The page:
They have absolutely changed! I went from the pinnacle of performance to becoming a fitness business owner and trainer to now coaching people in more mental performance and stress reduction. I always thought the harder you went the better you would be but over time I have naturally moved more towards more functional training, breath-work, ice baths, recovery practices and playful outdoor activities. I have gone from the idea that performance is about pushing yourself to the outer limits at all costs (health, injury, balance) and have evolved my philosophy to believe that health and the balance of mind and body actually live at the centre of personal performance.
How do you like to stay healthy?
I live a very free life when it comes to being healthy. My fiancée and I eat a diet rich in vegetables, greens, whole foods and we do our best to source free range or pasture raised meats from local butchers. We go for morning beach walks almost every day, do yoga together (my partner @juliahamer is a yoga teacher at Virgin Active), workout together and simply do our best to be active. More specifically, as an individual, I mentor and train with a young talented athlete, so he keeps me motivated as I get to share my strength and conditioning knowledge and challenge him to be better by challenging myself. We train 2 or 3 days a week focusing on mobility, athletic body building, core strength, hill sprints and sport simulated conditioning. Lastly and most importantly, my breath practice lies at the foundation of my health. I have learnt to better manage my relationship with stress, become more present in my life and simply live with more gratitude on a daily basis by being more connected to myself, my partner and my purpose.
What advice would you give to someone transitioning out of professional sport?
You have been conditioned to work hard for something your whole life. Embrace that skill (because it is) but move into the space of working smarter not harder (which is likely where you will default). Secondly, what you learned competing and pushing yourself to the limit is a competitive advantage in every other field. You may think you are entering "real life" behind other people who went right into school or the work force but your experience pushing at the tip of the spear of sport is actually something businesses and leaders are seeking. Believe that what you have gone through has equipped you with self-awareness and leadership skills other people haven't harnessed, so use that to your advantage.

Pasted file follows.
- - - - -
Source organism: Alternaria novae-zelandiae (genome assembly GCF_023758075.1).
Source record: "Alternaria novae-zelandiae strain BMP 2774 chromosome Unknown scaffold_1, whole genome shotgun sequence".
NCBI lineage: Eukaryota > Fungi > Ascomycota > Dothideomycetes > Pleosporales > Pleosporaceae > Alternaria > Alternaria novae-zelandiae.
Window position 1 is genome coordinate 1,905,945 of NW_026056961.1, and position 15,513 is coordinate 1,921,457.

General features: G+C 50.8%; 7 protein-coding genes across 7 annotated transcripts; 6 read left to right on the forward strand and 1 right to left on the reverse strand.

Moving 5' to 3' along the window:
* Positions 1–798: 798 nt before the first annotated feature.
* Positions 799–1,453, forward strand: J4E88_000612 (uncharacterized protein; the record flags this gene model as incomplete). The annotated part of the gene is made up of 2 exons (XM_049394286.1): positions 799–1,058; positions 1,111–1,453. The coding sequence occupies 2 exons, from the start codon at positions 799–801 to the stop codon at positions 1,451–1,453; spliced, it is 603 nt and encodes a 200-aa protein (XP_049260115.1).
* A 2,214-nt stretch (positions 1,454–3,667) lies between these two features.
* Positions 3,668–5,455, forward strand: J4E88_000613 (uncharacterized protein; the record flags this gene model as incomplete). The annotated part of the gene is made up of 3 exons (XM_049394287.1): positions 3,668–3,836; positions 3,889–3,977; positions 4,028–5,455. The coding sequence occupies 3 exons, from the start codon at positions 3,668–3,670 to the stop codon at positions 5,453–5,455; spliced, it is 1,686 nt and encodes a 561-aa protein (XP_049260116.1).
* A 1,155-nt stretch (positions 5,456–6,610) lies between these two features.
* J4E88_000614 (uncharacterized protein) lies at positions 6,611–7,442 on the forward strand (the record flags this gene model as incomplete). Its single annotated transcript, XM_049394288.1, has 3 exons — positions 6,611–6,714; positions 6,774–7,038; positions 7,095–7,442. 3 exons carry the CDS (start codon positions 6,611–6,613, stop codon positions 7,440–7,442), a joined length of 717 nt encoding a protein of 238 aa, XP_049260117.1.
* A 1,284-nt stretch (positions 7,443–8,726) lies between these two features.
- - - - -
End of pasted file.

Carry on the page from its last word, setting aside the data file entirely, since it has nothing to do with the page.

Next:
Performance in any capacity comes down to stress management under pressure and you know how to do that better than most. Be humble enough to start from the beginning but be confident enough to know that your work ethic, sportsmanship and ability to contribute to a team will get you noticed and into rooms other people would kill for. But know that getting into the room means nothing, it is then on you to prove yourself and show your value. Take it for what it is worth - your time as an elite athlete is a competitive advantage but it is up to you to learn how to move past your career in sport while bringing your hard-earned lessons with you on your new journey.
The information provided in this article is intended for educational purposes only and is general advice. It should not, nor is it intended to be, relied on as a substitute for individual medical advice or care. If the contents of this, or any other of the blogs in this series raises any concerns or questions regarding your health, please consult a qualified healthcare practitioner.